With liabilities mounting against almost completely depleted assets, California’s Poway Property, LP filed for Chapter 11 bankruptcy on September 13, 2021, while seeking to restructure its business operations following legal issues in recent months.
The company owns the mixed-use space Outpost in Poway, California, a development that boasts the allure of “multifamily being built alongside [retail],” with apartments built next to food and commercial spaces.
According to the bankruptcy filing, the company owes at least $22,990,360 to 11 separate creditors — with the monetary amount of an additional twelfth claim currently unknown. This number stands in sharp contrast to the company’s available funds, as it lists its estimated assets as being less than $50,000.
Chapter 11 bankruptcy allows for a company to offer a plan to reorganize and restructure its debts while continuing business operations, so there is hope for Poway Property to be able to solve its legal problems and move forward.
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A number of construction creditors are owed a significant amount as part of the bankruptcy:
- $26,486 to Bay City Electric
- $218,315 to Cemex Construction Materials Pacific
- $250,000 to Condon-Johnson & Associates
- $153,878 to K.D. Stahl Construction
- $578,226 to Pacific Steel Group
- $160,000 to Rand Engineering
- $379,600 to Sharp Construction
- $79,220 to Raymer Construction
- $39,744 to Dixieline Lumber
The most significant amount owed as part of the filing is $21,000,000 to UC Poway Post Holder, LLC.
The Outpost development is a significant project for the Poway area, with Poway Property receiving a $31.9 million loan in May 2019 to finance the development.
Paul Rahimian, CEO of lending company Parkview Financial, noted at the time that “The appeal of the property is the multifamily being built alongside the retail…The Poway Corridor is growing and this property will provide more food options for the area, as well as the new apartments being built.”
The lenders noted that the project was likely to be particularly financially viable for one important reason: location. According to Multi-Housing News, the development serves as the first new apartment project along the Poway Road corridor in two decades.
Rahimian said that this is a main part of what makes the property important.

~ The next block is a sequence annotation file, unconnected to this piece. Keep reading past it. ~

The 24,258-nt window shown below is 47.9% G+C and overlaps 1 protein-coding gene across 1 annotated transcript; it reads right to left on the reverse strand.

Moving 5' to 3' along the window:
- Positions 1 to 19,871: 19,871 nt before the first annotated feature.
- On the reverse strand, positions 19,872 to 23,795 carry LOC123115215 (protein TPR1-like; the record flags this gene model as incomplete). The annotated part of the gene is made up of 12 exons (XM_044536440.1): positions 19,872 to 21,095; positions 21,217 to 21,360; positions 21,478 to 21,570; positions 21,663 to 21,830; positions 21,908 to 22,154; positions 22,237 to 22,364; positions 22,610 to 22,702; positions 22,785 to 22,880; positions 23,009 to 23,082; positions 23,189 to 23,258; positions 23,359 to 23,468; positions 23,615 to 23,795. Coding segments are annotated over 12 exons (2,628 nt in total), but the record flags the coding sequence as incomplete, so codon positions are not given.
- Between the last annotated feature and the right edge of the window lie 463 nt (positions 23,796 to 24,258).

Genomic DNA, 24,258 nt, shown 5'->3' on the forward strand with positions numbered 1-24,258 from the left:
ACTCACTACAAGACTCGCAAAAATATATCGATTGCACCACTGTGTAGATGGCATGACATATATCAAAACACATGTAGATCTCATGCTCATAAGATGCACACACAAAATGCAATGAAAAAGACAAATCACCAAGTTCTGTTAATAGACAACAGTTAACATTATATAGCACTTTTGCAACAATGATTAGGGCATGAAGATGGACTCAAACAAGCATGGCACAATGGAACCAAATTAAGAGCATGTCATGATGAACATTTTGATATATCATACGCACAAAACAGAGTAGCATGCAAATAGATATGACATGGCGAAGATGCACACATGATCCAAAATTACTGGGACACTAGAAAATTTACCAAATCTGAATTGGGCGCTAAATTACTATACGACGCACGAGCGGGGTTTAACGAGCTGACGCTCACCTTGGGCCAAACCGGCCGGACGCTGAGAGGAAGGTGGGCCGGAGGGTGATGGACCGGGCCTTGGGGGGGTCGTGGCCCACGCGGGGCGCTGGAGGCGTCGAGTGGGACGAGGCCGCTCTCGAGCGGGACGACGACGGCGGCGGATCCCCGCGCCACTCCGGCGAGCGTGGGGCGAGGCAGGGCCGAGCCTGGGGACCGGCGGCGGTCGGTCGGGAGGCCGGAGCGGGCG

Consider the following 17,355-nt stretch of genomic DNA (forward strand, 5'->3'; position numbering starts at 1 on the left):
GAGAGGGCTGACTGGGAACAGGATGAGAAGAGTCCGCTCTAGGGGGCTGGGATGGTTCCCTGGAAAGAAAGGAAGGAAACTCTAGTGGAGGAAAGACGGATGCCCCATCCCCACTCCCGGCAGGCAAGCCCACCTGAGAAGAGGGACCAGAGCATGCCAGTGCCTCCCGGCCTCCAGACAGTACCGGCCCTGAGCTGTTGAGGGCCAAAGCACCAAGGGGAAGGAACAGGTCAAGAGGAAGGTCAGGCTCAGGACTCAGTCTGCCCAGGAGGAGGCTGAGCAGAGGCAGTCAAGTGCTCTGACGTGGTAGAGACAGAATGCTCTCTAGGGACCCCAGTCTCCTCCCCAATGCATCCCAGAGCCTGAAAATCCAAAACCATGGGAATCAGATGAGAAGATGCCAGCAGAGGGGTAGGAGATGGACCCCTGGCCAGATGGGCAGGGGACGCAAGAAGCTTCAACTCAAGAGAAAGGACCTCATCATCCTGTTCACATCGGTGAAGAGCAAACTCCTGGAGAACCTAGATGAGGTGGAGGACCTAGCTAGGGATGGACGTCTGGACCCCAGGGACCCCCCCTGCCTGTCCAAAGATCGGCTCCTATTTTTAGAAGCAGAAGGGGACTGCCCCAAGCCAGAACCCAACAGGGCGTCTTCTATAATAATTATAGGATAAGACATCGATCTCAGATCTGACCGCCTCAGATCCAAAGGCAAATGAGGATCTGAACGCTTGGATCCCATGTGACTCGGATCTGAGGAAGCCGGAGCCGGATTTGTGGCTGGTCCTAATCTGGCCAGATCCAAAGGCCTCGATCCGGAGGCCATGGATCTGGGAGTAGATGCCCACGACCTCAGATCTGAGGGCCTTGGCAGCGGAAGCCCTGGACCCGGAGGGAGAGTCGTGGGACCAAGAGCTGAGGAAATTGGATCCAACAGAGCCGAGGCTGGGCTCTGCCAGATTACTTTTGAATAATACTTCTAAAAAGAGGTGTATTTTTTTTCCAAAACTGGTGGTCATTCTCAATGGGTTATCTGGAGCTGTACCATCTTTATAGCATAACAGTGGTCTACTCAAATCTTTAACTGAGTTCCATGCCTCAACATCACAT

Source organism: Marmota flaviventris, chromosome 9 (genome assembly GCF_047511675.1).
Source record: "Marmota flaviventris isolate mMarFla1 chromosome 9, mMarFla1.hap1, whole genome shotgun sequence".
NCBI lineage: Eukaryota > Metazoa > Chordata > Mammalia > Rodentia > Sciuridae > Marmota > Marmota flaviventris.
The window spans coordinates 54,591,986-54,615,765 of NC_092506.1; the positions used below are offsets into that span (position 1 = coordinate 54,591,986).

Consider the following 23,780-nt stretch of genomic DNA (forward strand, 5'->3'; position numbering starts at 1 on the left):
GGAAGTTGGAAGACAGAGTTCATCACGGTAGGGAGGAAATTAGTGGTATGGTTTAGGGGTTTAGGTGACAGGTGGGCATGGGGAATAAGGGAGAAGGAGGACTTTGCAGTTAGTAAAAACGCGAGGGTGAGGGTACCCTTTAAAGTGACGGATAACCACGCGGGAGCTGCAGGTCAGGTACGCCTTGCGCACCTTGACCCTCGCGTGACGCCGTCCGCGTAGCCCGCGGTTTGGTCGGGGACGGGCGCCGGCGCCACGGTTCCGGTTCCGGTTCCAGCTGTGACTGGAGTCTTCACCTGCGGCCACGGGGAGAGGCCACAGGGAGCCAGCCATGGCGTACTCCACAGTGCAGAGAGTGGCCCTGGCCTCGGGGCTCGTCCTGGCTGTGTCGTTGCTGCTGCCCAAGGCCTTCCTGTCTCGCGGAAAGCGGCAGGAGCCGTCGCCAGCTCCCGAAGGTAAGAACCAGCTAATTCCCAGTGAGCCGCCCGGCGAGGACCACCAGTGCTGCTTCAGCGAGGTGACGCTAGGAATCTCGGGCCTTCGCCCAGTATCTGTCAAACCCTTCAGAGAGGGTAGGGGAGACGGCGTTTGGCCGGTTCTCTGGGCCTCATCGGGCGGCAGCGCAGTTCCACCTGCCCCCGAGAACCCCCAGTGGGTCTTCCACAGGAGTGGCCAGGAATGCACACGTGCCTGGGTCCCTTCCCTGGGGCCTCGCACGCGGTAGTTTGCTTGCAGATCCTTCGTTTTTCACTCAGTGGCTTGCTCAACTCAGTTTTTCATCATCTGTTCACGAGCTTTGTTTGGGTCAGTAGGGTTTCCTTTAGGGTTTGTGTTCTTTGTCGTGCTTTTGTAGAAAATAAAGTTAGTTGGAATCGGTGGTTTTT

“This will be a great asset for any buyer to purchase or future lender to lend on,” Rahimian said. “We always want to make sure the exit will be easy for us, and this is a good example of a real estate asset that will be easy to refinance or sell upon completion.”
It isn’t the only location of note in the area, either, which also makes its placement attractive — Rahimian adding at the time that “This new development will blend in beautifully with its surroundings and will be a popular location for food options.”
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Bankruptcy filing may be connected to July 2021 lawsuit, further legal disputes
The inclusion of K.D. Stahl Construction in the list of creditors in Poway’s bankruptcy filing is especially notable.
As prior Levelset reporting extensively covered, a July 29, 2021, dispute over unreturned concrete framework at the Outpost development site led to concrete formwork provider PERI Formwork Systems, Inc. filing a lawsuit against general contractor K.D. Stahl Construction Group, Inc., project owner Poway Property, LP, with PERI Formwork claiming a total of $408,153.20.
As per PERI Formwork’s original complaint, it delivered formwork to the Outpost development in March 2021, but was abruptly terminated from the project. At this point, PERI Formwork claimed that K.D. Stahl Construction and Poway Property would neither “enter into a lease to rent the Property from PERI, [return] the Property, [nor] allow PERI access to the Project to repossess its Property.”
In the filing, PERI Formwork claimed that “Poway and Capexco continue to use PERI’s Property, having converted it to their own use and benefit, without PERI’s permission, without a contract with PERI, and without compensation to PERI.”
As of September 2, 2021, the case was still pending. However, outside of this dispute, the company has still had to deal with a number of civil disputes — many of them with the contractors that are creditors for the company’s bankruptcy.
Poway Property currently faces civil cases from D&D Laser Screed Inc., Pacific Steel Group, Cemex Construction Materials Pacific LLC, K.D. Stahl Construction, Sharp Construction, Rand Engineering Inc., Raymer Construction Inc., Dixieline Lumber Co., Pure Effect Inc., and Condon-Johnson & Associates Inc.: A group that includes all but two of Poway Property’s bankruptcy creditors.
Major leaders in Poway are hoping that the project does get realized, making Poway Property’s path forward even more important. Poway Mayor Steve Vaus said in 2018 that “This project will be a catalyst for achieving” the city’s goal of having a traditional town center.